TY - JOUR

T1 - Modified Langmuir-Hinselwood kinetics for dynamic adsorption of surfactants at the air/water interface

AU - Chang, C. H.

AU - Franses, E. I.

N1 - Funding Information:
WC are grateful to the Whitaker Foundation for Biomedical Research and to the National Science Foundation (grant ,!,t EXCS9 1-12154) for particl support of this work. We also thank Professors J. Talbot and N.-H-L. Wang for helpful discussions.

PY - 1992/12/11

Y1 - 1992/12/11

N2 - The Langmuir-Hinselwood (L-H) equation is the simplest kinetic equation which is consistent with Langmuir's equilibrium isotherm. This kinetic equation cannot describe well the dynamic surface tension data for octanol, sodium dodecyl sulfate (SDS), and other surfactants. A new kinetic equation for the rate of adsorption from the subsurface (dl/dt = kaLc(θ,t)(1-θ) exp(-Bθ)-kdL Γ exp(-Bθ). where θ is the fractional surface coverage Γ/Γm, c(θ,t) is the subsurface concentration, and kaL, kdL, and B are constants) includes modification of the kinetics but not of the equilibrium isotherm. The new equation describes better the capture efficiency of the interfacial monolayer for additional surfactant, and can describe activation barriers for adsorption and desorption, or cooperative adsorption caused by primarily attractive interactions between the monolayer and the dissolved surfactant. This equation was used in a new model of mixed kinetics for one-dimensional diffusion/adsorption/desorption. For octanol and heptanol, the initial adsorption rate is controlled by intrinsic adsorption/desorption kinetics (slow adsorption/desorption). With increasing surface coverage, dynamic adsorption gets closer to the diffusion-controlled limit (fast adsorption/desorption relative to diffusion). This indicates attractive and cooperative interactions of alcohol molecules in the monolayer. For sodium di-2-ethylhexylsulfosuccinate (DESS or AOT) and SDS, adsorption is much slower than predicted by diffusion-controlled models. The modified L-H equation in a mixed-kinetics model can fit the data well. The capture efficiency factor, kaL exp(-bθ), increases with increasing SDS concentration cSDS or NaCl concentration cs, indicating that adsorption is strongly affected by electrostatic barriers. For cs = 0 and cSDS = 1.7 to 5.9 mM (for θc<0.4), the estimated surface electrical potential is in the range 150-230 mV, and is consistent with classical double-layer theory. For θc > 0.4 and a high salt concentration, the parameter B may involve substantial steric or other interactions.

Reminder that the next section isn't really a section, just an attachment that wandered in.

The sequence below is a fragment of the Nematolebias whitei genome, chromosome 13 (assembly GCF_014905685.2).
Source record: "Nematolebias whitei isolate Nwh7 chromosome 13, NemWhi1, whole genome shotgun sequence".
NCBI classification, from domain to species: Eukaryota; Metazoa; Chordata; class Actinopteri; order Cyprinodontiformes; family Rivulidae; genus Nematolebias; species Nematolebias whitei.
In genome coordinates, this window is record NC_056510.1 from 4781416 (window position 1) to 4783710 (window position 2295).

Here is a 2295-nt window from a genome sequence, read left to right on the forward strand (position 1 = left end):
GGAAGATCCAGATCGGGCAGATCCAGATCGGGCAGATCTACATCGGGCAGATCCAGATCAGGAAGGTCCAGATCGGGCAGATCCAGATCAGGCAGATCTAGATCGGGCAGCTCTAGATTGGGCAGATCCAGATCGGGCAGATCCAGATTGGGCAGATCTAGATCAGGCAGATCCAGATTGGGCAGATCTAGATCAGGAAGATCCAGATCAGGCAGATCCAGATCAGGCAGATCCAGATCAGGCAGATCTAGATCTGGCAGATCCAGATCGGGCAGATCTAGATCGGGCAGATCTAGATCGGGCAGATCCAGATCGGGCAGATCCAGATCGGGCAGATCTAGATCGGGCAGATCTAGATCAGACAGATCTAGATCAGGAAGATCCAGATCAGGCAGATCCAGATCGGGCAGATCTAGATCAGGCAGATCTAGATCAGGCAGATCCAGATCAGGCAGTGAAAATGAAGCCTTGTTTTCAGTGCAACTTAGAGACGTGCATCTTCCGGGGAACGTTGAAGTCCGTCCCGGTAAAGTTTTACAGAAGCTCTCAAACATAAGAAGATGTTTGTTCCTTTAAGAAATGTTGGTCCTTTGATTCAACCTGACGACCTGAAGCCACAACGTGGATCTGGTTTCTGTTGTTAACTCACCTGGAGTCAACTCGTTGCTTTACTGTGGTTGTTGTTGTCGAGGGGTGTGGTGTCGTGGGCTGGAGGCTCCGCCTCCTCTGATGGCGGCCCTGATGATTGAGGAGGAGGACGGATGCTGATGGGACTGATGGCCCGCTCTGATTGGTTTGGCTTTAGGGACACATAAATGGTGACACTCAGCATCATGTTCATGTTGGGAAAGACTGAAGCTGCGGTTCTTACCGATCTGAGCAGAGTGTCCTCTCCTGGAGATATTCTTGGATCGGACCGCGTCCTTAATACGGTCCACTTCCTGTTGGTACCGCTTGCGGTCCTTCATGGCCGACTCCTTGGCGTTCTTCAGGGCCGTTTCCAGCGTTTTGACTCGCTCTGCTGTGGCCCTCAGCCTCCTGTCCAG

AB - The Langmuir-Hinselwood (L-H) equation is the simplest kinetic equation which is consistent with Langmuir's equilibrium isotherm. This kinetic equation cannot describe well the dynamic surface tension data for octanol, sodium dodecyl sulfate (SDS), and other surfactants. A new kinetic equation for the rate of adsorption from the subsurface (dl/dt = kaLc(θ,t)(1-θ) exp(-Bθ)-kdL Γ exp(-Bθ). where θ is the fractional surface coverage Γ/Γm, c(θ,t) is the subsurface concentration, and kaL, kdL, and B are constants) includes modification of the kinetics but not of the equilibrium isotherm. The new equation describes better the capture efficiency of the interfacial monolayer for additional surfactant, and can describe activation barriers for adsorption and desorption, or cooperative adsorption caused by primarily attractive interactions between the monolayer and the dissolved surfactant. This equation was used in a new model of mixed kinetics for one-dimensional diffusion/adsorption/desorption. For octanol and heptanol, the initial adsorption rate is controlled by intrinsic adsorption/desorption kinetics (slow adsorption/desorption). With increasing surface coverage, dynamic adsorption gets closer to the diffusion-controlled limit (fast adsorption/desorption relative to diffusion). This indicates attractive and cooperative interactions of alcohol molecules in the monolayer. For sodium di-2-ethylhexylsulfosuccinate (DESS or AOT) and SDS, adsorption is much slower than predicted by diffusion-controlled models. The modified L-H equation in a mixed-kinetics model can fit the data well. The capture efficiency factor, kaL exp(-bθ), increases with increasing SDS concentration cSDS or NaCl concentration cs, indicating that adsorption is strongly affected by electrostatic barriers. For cs = 0 and cSDS = 1.7 to 5.9 mM (for θc<0.4), the estimated surface electrical potential is in the range 150-230 mV, and is consistent with classical double-layer theory. For θc > 0.4 and a high salt concentration, the parameter B may involve substantial steric or other interactions.

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U2 - 10.1016/0166-6622(92)80230-Y

DO - 10.1016/0166-6622(92)80230-Y

M3 - Article

AN - SCOPUS:44049112366

VL - 69

SP - 189

EP - 201

JO - Colloids and Surfaces

JF - Colloids and Surfaces

SN - 0166-6622

IS - 2-3

ER -